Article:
SNAP judgement: Should North Dakota restrict 'junk food' products for food stamp users?
Lawmakers in Texas are considering a bill that would keep food stamp users from buying junk food. Legislators say it's an effort to curb diabetes and other health issues. We asked officials how that bill would fair in our area.
Chips, sweets, soda and energy drinks: these are a few of the foods in a proposed Texas bill that would be off limits for food stamp users—at least under the Supplemental Nutrition Assistance Program, or SNAP.
"There's a carrot and a stick opportunity,” Sen. Kathy Hogan (D-Fargo) said. “And this is the stick."
Before Hogan became a legislator here in Fargo, she headed Cass County social services for 18 years. She says this idea is not new to legislators.
"The idea that we should limit sugary drinks or sugar products or candy has been probably talked about for 20 years," she said.
According to the USDA, SNAP households spend about two percent more on sweetened beverages, at 9.3 percent, than non-SNAP households, at 7.1 percent.
But Chip Ammerman, who directs social services, says it's less about poor choices and more about what people can afford.
"The healthier foods are more expensive,” he said. “The fruits, the vegetables, the non-processed foods is more expensive than the processed, easily-used foods like chips and that type of thing."
According to data from Center on Budget and Policy Priorities, here in North Dakota more than 71 percent of SNAP participants are in families with children.
"Poor children need to also be recognized and valued,” Hogan said. “And overregulation of this sort is really demoralizing. And they have enough issues."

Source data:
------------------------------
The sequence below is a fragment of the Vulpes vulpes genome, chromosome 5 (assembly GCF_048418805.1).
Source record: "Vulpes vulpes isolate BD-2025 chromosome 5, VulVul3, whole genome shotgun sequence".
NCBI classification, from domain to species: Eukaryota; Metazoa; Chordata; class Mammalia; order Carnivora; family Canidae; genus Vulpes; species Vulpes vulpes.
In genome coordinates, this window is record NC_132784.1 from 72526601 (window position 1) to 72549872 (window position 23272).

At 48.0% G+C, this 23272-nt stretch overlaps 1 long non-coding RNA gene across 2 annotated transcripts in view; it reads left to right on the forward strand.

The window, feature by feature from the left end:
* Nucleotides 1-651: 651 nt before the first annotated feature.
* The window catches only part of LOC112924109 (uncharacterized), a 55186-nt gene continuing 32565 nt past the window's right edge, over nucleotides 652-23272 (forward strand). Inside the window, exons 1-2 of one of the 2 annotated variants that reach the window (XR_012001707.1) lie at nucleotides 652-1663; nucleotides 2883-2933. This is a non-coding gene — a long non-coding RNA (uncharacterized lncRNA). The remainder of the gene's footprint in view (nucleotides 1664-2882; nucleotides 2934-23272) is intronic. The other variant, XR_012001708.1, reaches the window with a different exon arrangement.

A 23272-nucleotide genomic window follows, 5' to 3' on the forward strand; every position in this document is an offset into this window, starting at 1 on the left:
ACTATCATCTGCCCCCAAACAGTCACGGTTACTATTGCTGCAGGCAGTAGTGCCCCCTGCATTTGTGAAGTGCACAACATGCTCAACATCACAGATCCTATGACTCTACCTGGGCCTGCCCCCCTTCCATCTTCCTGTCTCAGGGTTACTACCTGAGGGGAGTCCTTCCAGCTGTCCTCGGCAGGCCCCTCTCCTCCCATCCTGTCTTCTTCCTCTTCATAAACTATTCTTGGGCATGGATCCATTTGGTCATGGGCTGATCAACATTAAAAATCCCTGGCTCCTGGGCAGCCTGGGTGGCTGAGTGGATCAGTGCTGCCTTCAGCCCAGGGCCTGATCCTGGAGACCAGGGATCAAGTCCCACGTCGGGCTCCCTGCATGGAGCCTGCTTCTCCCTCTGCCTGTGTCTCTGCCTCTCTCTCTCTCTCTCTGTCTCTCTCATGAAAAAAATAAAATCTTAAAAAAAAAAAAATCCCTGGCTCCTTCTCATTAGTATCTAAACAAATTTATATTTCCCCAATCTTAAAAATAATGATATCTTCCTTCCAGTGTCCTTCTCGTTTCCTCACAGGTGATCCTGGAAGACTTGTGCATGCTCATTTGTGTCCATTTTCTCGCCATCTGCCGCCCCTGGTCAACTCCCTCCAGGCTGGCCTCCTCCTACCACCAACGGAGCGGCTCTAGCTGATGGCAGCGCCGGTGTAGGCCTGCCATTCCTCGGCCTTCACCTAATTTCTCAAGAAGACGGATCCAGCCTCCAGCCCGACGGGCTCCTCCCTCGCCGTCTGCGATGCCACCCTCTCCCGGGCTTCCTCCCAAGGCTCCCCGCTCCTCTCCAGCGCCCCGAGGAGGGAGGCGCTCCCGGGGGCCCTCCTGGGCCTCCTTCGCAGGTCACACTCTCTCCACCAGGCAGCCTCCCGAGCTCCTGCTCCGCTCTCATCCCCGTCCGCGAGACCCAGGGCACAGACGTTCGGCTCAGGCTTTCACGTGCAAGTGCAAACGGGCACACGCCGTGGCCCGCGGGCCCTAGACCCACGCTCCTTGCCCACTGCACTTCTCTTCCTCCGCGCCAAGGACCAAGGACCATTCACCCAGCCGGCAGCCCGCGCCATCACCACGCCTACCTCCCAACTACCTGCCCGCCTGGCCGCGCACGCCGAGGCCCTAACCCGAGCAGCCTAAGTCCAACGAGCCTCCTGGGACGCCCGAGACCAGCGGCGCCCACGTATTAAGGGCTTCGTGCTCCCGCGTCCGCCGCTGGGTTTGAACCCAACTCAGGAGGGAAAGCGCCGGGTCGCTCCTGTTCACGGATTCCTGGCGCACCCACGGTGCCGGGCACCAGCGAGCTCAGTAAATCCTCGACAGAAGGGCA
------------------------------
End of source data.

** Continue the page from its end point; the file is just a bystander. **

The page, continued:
"The other part is all of us eat non-nutritional foods,” Ammerman said. “It's called treats."
But there is one more important piece to the puzzle:
"The SNAP budget comes through the Ag bill," Hogan said. "...So dairy is a very big and critical piece of the Ag. And dairy is a big part of food stamps.”
In the proposed Texas bill, one exception to the restricted sweetened beverages appears to be milk products—unless it's an energy drink.
And here in North Dakota, the agricultural economy depends largely on sugar.
"The controversial piece is whether we should subsidize sugar by allowing sugar in the food stamp program... And we have a large sugar and manufacturing production machine," Hogan said.
But whatever the reason, the bottom line is that here in North Dakota—we're told it's only the business of the purchasers to decide what they buy.
To read the Texas bill, head here:
For North Dakota SNAP stats and facts, check this out:
And here are the stats we found from the USDA: https://fns-prod.azureedge.net/sites/default/files/ops/SNAPFoodsTypicallyPurchased-Summary.pdf